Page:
Julius Caesar, Death of a Salesman, and Oedipus Rex

Julius Caesar, Death of a Salesman, and Oedipus Rex

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Julius Caesar, Death of a Salesman, and Oedipus Rex Meet the Criteria of a Tragedy

 
    To be considered a classic tragedy, a story should follow the principles presented by Aristotle in his work, Poetics. A tragedy, in Aristotle's view, concerns the destruction of a person of high social status and strong character. The tragic fall of the individual is brought about by a tragic flaw.  Arthur Miller expanded upon the classical definition of a tragedy to include not only those of high social status but also the common man.  Using the criteria established by Aristotle and Miller, the plays Julius Caesar, Death of a Salesman, and Oedipus Rex may be considered as tragedies.

 

            Although the title of the play, Julius Caesar, focuses on Caesar, the play itself is really based on Brutus. "Brutus had rather be a villager than to repute himself a son of Rome."(Shakespeare 172).  This was said by Brutus after Cassius told him how Caesar had become a towering figure over Rome and how Caesar controls Rome. Notice the good in Brutus, and the extremes he will go to in order to protect democracy in Rome even if it means killing the one he loves, Caesar.  Brutus possesses one of the most tragic flaws.  He is too nice of a person and therefore he gets taken advantage of.  He lets Cassius persuade him into killing Caesar for the good of Rome.  Because he does for others more than himself he makes a fatal mistake, he lets Antony live. Brutus says to the conspirators, "For Antony is but a limb of Caesar"(Shakespeare 165) meaning that if Caesar is killed Antony will die off too. Brutus clearly does not regard Antony as being a threat, but little does Brutus know that Antony will stir up the town to seek revenge after the assassination of Caesar. This mistake will cost him his own life.  When he dies he becomes a prime example of tragedy because not only did he bring about his own death he dies by his own hand.

           

In Death of a Salesman, Willy Lowman's tragic flaw is that he is a dreamer who is unable to face the realities of a modern day society.  Willy builds his whole life around the philosophy that if a person is well liked and good looking then he will be successful.  Willy says to Biff, "I thank Almighty God that you are both are built like Adonises.

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"(Miller 33)  Later, Willy makes the comment, "Be liked and you will never want."(Miller page 33)   His need to be well liked is so strong that he often lies about his success; at times he even believes his own lies.  Willy always thinks his sons will always be successful because they are good looking and good at sports, but in reality they are failures just like Willy.  At the end when Biff tries to tell Willy that he is just a commoner and that he cannot live up to his father's expectations, that they are "a dime a dozen." Willy thinks he is just saying this to spite him. Willy says, "I am not a dime a dozen! I am Willy Loman and you are Biff Loman!"(Miller 132). After this Willy decides to commit suicide so Biff can get the twenty thousand dollar insurance money and he will finally make something of himself. "He had the wrong dreams"(requiem page 138) states Biff at Willy's funeral, but Charley, Willy's best friend, says "A salesman is got to dream, boy. It comes with the territory."(Miller 138) Unfortunately, Willy never realized that his dreams and values were flawed and he died for it.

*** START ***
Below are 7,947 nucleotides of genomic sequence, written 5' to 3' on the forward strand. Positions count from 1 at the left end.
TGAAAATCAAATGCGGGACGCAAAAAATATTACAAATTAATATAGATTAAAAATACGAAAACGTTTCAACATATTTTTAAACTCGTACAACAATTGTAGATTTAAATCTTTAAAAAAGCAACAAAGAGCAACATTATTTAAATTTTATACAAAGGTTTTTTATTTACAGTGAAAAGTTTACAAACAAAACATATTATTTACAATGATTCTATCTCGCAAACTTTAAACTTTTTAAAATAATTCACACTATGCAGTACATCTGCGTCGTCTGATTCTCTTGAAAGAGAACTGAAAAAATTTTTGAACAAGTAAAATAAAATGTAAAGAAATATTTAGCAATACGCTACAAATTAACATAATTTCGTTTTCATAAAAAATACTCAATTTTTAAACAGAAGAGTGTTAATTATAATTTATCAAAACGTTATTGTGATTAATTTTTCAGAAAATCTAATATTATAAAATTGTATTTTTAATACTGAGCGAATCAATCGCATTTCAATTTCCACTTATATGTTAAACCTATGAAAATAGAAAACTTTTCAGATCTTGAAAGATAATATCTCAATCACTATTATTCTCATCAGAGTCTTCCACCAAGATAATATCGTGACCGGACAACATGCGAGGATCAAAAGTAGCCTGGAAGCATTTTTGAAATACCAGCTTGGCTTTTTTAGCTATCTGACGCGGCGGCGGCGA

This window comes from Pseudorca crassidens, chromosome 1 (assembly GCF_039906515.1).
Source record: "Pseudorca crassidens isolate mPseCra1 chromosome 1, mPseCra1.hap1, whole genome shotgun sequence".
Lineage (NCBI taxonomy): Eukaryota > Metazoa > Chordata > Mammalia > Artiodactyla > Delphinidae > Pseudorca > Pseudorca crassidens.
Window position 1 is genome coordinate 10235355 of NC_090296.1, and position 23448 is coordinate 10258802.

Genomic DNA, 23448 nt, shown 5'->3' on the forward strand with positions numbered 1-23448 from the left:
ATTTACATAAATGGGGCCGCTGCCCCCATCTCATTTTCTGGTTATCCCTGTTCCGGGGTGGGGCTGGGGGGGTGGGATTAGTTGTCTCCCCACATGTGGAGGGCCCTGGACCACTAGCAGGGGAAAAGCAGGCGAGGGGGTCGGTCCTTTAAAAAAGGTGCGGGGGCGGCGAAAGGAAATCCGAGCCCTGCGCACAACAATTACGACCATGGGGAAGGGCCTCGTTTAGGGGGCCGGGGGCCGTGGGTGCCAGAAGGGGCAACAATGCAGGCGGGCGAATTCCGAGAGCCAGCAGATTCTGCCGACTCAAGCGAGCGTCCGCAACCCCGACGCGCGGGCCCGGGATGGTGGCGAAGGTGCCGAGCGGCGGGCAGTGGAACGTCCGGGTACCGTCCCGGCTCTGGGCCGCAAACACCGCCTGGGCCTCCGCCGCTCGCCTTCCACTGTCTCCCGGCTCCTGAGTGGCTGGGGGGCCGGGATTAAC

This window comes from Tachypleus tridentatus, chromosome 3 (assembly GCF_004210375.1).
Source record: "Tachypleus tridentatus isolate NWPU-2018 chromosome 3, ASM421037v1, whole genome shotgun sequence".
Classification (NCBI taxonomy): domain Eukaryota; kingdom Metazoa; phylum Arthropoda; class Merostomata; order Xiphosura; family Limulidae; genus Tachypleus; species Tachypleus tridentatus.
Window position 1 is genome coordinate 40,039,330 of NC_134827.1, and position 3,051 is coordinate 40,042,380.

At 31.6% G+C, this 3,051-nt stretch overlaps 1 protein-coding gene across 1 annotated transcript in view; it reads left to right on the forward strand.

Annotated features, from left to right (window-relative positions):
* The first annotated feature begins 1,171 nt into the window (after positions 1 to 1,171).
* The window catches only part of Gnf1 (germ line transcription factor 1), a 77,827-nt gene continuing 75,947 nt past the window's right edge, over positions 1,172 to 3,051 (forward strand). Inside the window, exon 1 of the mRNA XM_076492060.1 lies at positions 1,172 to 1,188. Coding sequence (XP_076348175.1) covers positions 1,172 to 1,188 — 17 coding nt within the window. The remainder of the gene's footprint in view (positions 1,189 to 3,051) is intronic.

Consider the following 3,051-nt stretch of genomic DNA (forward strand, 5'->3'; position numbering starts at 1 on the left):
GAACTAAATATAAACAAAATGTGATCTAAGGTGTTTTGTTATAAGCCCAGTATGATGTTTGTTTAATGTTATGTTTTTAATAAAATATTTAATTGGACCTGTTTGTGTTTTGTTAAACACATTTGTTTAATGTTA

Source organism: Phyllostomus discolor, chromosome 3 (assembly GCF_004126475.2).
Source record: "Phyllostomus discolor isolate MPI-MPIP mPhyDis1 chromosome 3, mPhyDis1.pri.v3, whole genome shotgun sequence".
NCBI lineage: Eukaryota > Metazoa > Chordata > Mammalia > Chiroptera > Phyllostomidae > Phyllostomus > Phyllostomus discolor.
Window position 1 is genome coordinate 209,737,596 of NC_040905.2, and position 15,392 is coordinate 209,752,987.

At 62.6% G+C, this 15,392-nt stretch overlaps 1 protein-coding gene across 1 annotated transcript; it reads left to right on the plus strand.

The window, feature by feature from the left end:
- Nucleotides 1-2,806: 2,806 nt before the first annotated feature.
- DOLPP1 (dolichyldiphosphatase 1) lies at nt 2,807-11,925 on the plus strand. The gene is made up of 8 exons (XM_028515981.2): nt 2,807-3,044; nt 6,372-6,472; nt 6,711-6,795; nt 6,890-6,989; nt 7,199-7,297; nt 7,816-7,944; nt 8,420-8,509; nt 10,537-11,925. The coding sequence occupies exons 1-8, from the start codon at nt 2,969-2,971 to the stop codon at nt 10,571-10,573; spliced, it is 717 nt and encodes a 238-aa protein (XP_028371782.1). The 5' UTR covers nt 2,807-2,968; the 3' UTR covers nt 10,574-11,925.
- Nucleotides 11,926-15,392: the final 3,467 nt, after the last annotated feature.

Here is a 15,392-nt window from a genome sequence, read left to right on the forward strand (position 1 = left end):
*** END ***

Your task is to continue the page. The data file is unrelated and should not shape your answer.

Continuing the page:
In Oedipus Rex Oedipus has a flaw that is unavoidable and also uncontrollable.  His flaw is fate.  The plot juxtaposes Oedipus's ignorance to his own identity with his tragic despair as he learns that he has killed his father and married his mother. Oedipus refuses to believe all of the prophecies until his prophet finally discloses the truth.  He knows that he is the one who killed his father because he is the one who murdered Laius who in fact turned out to be his father that tried to get rid of him.  After his wife, Jocasta, finds out that Oedipus knows the truth she commits suicide.  "How could I bear to see when all my sight was horror everywhere?"(Sophocles 128)  This is said after Oedipus punishes himself by digging his eyes out.  Oedipus then wanders the land a beggar guided by his daughter, Antigone. 

 

            Clearly, then, all of these stories represent a great example of tragedy.  They follow the rules preset by Aristotle and also the rules of Arthur Miller.  We have sympathy for the protagonist in each play but at the same time we know that their down fall is brought about by their own ignorance.  Even though the character is tragic he is also a great man because they suffer for the well being of others.  

 

Works Cited and Consulted:

Aristotle. Poetics. New York: Dover Publications, Inc., 1997.

Bradford, Ernle. Julius Caesar - Pursuit of Power. New York: William Morrow & Company Inc., 1984.

Gordon, Lois "Death of a Salesman": An Appreciation, in the Forties: 1969) rpt in clc. Detroit: Gale Research. 1983 vol. 26:323

Miller, Arthur 'Death of a Salesman' New York, 1985.

Moss, Leonard.  Arthur Miller.  Boston: Twayne Publishers, 1967.

Shakespeare, William. Julius Caesar. Elements of Literature. Ed. Edwina McMahon et al. New York: Holt, Rinehart and Winston, Inc., 1997.

Sophocles. Oedipus Rex. New York: Dover Publications, Inc., 1991.
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